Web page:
So we need to think about what the new markets will look like in the coming years, what the appropriate organizational framework will be in this new economy and what kind of market structures need to be put in place to remain technologically competitive and relevant and to generate inclusive growth commensurate with society’s expectations.

Regulation, when used properly, is a powerful ally in addressing these issues.

When we think of crypto regulation in Europe, we think of the MiCA law (Markets in Crypto-Assets regulation), can you explain its role?

It is indeed the most well-known law by people following closely the regulation of cryptos and blockchain in the EU. The reason we talk about it so much is because it is a milestone for the EU and a model for other jurisdictions.

To put it very simply, MiCA is the first concrete set of rules to be applied horizontally with respect to cryptocurrencies. It deals with cryptoassets as well as stablecoins, issuers as well as market manipulation and much more.

The MiCA law sets the global standards for what a regulatory approach to the cryptocurrency market should look like, in order to create a competitive advantage for the EU’s internal market.

The law applies to all cryptocurrency companies seeking to operate in the EU, regardless of their location.

It provides a clear and transparent legal context as it explicitly addresses blockchain financial service providers that are, or must be, legally established entities to be quickly supervised, and provides a unified licensing regime, a “passport,” for the entire EU for Digital Asset Service Providers (DASPs).

This means that any company licensed in one member state will be allowed to offer services throughout Europe, avoiding the need to comply with 27 individual and different regimes.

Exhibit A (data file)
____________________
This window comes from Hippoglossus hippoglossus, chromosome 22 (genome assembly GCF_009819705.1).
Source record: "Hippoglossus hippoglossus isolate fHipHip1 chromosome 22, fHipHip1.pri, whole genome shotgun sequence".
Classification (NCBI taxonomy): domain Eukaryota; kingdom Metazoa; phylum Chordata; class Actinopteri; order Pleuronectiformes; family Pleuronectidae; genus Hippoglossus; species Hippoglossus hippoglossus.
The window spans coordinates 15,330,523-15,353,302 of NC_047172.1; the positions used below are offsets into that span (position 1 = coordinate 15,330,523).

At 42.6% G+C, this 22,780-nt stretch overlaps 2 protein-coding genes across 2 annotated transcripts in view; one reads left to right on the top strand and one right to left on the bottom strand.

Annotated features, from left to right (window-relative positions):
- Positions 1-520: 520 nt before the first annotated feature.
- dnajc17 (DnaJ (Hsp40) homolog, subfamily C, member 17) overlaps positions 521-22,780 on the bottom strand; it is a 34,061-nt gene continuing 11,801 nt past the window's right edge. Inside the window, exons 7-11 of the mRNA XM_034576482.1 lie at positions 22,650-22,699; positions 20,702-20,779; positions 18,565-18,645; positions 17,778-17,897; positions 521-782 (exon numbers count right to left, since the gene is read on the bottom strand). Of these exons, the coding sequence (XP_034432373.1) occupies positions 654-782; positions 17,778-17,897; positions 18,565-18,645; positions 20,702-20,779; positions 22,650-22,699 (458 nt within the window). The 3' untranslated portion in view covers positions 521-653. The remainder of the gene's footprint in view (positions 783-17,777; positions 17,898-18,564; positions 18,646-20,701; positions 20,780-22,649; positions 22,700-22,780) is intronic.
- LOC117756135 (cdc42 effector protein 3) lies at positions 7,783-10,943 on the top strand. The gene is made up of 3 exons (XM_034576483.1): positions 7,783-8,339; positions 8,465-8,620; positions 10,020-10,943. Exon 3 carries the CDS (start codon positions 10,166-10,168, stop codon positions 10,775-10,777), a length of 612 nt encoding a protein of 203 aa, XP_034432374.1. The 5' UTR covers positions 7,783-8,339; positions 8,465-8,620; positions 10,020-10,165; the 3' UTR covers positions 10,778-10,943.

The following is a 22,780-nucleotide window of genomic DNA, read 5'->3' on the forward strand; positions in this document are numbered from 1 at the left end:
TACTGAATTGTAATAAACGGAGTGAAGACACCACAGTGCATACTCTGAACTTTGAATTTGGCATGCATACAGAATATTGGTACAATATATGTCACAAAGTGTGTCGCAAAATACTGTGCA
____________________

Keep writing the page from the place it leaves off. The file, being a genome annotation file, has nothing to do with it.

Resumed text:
It is important to note that the MiCA regulation does not address NFTs, and therefore does not apply to artists and the creative industry, sports or games, although it does provide some rules for fractional NFTs that are traded on marketplaces.

Equally important, the law includes a set of rules relating to market manipulation, which defines and prohibits specific forms of market abuse in the area of digital assets, including insider trading, sham trading and front running…

What do you think about the collapse of the UST of Luna? Do we need regulation on algorithmic stablecoins and stablecoins in general?

Because UST is an algorithmic stablecoin, it is considered a part of the DeFi ecosystem, which is not covered by MiCA. This was actually the preliminary criticism received by market participants when the MiCA regulation was introduced in September 2020.

Algorithmic stablecoins are often associated with a specific cryptocurrency and do not have independent assets in reserve to support their value, unlike traditional stablecoins, which do fall within the scope of MiCA. Moreover, DeFi, due to the decentralized nature of its applications, does not have clearly identified entities. Thus, in case of a problem, we can’t put the responsibility on a specific person.

The Luna case is a good example and individuals who have lost their assets have no recourse.

This lack of an “entity”, leads us to rethink our approach as to what would constitute the “entity” in DeFi because, regardless of the architecture, design, process and features of a product or service, everything should always end up with a “responsible person”.

In this respect, regulation will be much more difficult in DeFi and will therefore require much more time.

Why is the MENA region a powerful ally for Blockchain Adoption?

The MENA region encompasses the Middle East and North Africa. As such, it consists of a diverse mix of countries with complex and varied backgrounds, conflicts, and wealth disparities, but is very rich in resources, both natural and human.

By using blockchain, the region can address barriers to regional integration, can help leverage resources, and support regional inclusion, cohesion and development.

From a geopolitical perspective, we can currently see differences in the levels of blockchain development and adoption in the MENA region. Nevertheless, I believe this will change and the technology will be adopted by all MENA countries.

When one thinks Blockchain and MENA, one quickly thinks of Dubai, Abu Dhabi and the United Arab Emirates (UAE).

Indeed and understandably, the UAE and several wealthy Gulf states are the most advanced in blockchain technology, and are therefore responsible for innovation, investment in new startups, and progressive policies that enable the creation of communities around the technology.